Sunday, July 17, 2016

Yunmengshan National Forest Park Journey


5:45 a.m. - My alarm rings.
5:49 a.m. - I struggle out of bed; all throughout the school year, rising at this time would be no problem at all, but now, during summer vacation...
6:17 a.m. - I exit my apartment and mount my bike, which was accidentally left out in the rain the previous day.



6:24 a.m. - My damp bike deposits me at Wangjing Subway Station, where I grab a train heading north on Line 15.
6:41 a.m. - After arriving at Houshayu Station, I head out Exit C, cross the street, and wait for the 936 bus.
6:48 a.m. - Tired of waiting after only seven minutes, I board the 31 bus, which I think is a bus I need to ride later in my journey.
6:49 a.m. - Upon checking my directions and the 31 bus's route map, I realize it is not at all a bus I want.
6:57 a.m. - Bus 31 leaves me at some random bus stop.
7:04 a.m. - I board the next bus that comes and head back to Houshayu Station.
7:18 a.m. - The wait for the 936 bus at Houshayu resumes.


7:41 a.m. The 936 bus arrives and I board the crap out of it, ecstatic.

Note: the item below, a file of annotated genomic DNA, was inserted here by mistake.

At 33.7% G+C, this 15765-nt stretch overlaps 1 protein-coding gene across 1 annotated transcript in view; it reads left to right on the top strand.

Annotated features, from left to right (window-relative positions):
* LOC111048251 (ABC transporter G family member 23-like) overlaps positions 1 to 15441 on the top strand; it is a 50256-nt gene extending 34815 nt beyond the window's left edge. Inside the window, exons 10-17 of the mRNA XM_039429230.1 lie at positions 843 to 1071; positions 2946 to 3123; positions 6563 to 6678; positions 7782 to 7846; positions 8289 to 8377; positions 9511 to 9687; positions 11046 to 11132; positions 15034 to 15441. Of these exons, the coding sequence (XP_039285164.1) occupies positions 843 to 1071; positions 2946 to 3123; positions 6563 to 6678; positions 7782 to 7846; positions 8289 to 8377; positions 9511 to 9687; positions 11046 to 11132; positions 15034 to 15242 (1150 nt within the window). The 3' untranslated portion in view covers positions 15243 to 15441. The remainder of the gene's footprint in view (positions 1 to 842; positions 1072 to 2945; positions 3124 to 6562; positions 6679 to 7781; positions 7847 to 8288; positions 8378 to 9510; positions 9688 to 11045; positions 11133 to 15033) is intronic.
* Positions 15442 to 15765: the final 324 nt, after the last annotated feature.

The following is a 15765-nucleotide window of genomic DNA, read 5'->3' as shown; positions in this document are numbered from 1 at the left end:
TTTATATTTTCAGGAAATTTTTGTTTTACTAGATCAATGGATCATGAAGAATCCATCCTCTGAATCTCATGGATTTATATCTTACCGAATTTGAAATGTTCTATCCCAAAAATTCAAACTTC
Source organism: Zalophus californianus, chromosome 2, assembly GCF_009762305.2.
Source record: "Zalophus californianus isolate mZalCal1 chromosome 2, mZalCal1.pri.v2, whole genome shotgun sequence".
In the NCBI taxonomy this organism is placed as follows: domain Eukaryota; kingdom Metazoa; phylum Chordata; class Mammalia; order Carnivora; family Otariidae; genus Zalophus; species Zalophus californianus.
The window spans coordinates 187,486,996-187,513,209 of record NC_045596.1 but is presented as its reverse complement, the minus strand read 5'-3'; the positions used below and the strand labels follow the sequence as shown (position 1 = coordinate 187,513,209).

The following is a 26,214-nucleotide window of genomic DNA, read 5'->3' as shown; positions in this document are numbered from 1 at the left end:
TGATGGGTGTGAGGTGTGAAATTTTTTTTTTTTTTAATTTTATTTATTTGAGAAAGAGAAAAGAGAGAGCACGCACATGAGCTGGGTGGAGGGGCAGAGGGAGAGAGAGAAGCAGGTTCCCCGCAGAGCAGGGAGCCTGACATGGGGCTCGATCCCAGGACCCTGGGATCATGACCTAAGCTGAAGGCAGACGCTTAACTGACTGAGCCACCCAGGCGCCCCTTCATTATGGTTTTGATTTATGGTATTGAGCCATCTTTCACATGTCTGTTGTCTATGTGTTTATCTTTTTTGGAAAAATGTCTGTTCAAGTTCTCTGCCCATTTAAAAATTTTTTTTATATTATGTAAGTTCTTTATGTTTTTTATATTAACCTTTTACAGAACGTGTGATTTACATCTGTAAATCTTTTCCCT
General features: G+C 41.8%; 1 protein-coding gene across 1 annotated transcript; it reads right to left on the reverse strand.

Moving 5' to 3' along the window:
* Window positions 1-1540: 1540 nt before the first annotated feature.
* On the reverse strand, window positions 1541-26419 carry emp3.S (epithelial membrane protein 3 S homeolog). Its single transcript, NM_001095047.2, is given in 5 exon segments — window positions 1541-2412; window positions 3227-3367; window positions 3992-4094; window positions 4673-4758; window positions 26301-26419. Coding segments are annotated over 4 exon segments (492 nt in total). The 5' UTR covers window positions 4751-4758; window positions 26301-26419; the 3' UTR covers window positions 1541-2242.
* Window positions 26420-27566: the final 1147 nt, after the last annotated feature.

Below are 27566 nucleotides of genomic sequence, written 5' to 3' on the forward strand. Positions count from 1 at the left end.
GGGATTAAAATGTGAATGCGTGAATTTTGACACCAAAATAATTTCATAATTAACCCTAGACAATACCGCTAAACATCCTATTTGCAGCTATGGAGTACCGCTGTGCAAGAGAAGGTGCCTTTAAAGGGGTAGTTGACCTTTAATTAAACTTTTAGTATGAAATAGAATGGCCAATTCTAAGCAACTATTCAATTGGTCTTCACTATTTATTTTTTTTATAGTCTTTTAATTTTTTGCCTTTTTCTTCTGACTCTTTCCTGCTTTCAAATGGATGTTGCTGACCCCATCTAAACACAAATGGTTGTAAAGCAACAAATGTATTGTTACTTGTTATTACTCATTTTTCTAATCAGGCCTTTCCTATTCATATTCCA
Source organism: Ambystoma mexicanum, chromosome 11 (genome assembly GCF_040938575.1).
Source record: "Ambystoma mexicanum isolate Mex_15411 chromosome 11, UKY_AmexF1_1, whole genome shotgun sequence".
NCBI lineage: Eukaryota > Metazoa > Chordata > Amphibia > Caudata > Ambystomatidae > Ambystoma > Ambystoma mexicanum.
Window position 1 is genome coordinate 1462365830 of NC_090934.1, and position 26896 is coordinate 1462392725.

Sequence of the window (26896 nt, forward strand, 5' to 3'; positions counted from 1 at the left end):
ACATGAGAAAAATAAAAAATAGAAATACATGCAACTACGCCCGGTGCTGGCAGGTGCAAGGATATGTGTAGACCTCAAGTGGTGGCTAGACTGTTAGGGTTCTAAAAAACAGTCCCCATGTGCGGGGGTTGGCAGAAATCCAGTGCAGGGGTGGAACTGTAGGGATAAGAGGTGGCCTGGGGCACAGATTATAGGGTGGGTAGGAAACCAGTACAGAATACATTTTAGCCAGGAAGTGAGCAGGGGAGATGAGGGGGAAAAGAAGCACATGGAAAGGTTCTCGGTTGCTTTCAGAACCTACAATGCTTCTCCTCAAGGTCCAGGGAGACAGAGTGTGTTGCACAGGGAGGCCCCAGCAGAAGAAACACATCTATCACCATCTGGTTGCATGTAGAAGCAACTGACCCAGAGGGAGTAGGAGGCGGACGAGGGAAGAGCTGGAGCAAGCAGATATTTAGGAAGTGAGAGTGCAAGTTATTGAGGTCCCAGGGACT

8:57 a.m. - I leap out of the 936 at Yanqizhen Station in Huairou, ecstatic to get off it.
9:06 a.m. - The h11 bus arrives, and I board it.
 

9:29 a.m. - The h11 bus reaches Liujiadian Station, which can hardly be called a station, and I leap off the bus, excited about not having to ride or wait for any more buses for several hours. I begin walking up a deserted, wet road.
9:35 a.m. - I blow the first of several hundred snot rockets. 
10:01 a.m. - After a brief monetary transaction outside the park headquarters, a ticket to Yunmengshan National Forest Park - 云蒙山国家森林公园 - arrives in my trembling hand.
10:11 a.m. - I reach the trailhead at the park after having purchased some bottles of water. The entrance to the path looks green, dark, and irresistibly inviting.


10:12 a.m. - I start to sweat.
10:15 a.m. - I arrive at the first hill's crest, panting heavily, awash in perspiration, wishing I had brought bug repellent and a backpack that distributed the weight from my bag more evenly. Woof.
 

10:22 a.m. - The first of four misty springs beckons me from the main path. I cave and deviate from the main path for twenty minutes.
10:38 a.m. - I pass a dawdling couple.
10:41 a.m. - The main trail takes a sharp, unrelenting turn upward into the dark green and the misty gray.


11:14 a.m. - A mass of cloudy goodness starts swirling among the peaks I'd been admiring between painful gasps for air.


11:52 a.m. - I pass a family - a father, mother, young daughter, and grandma - and think, "What time did they start their journey up here?"


12:04 p.m. - The trail - previously somewhat undesirable stone 'n' concrete - becomes wooden stairs 'n' railing. Hmm.
12:09 p.m. - A group of twenty college-aged dudes who are coming down from the top passes me silently.
12:10 p.m. - It begins to rain lightly. This continues for the next three hours.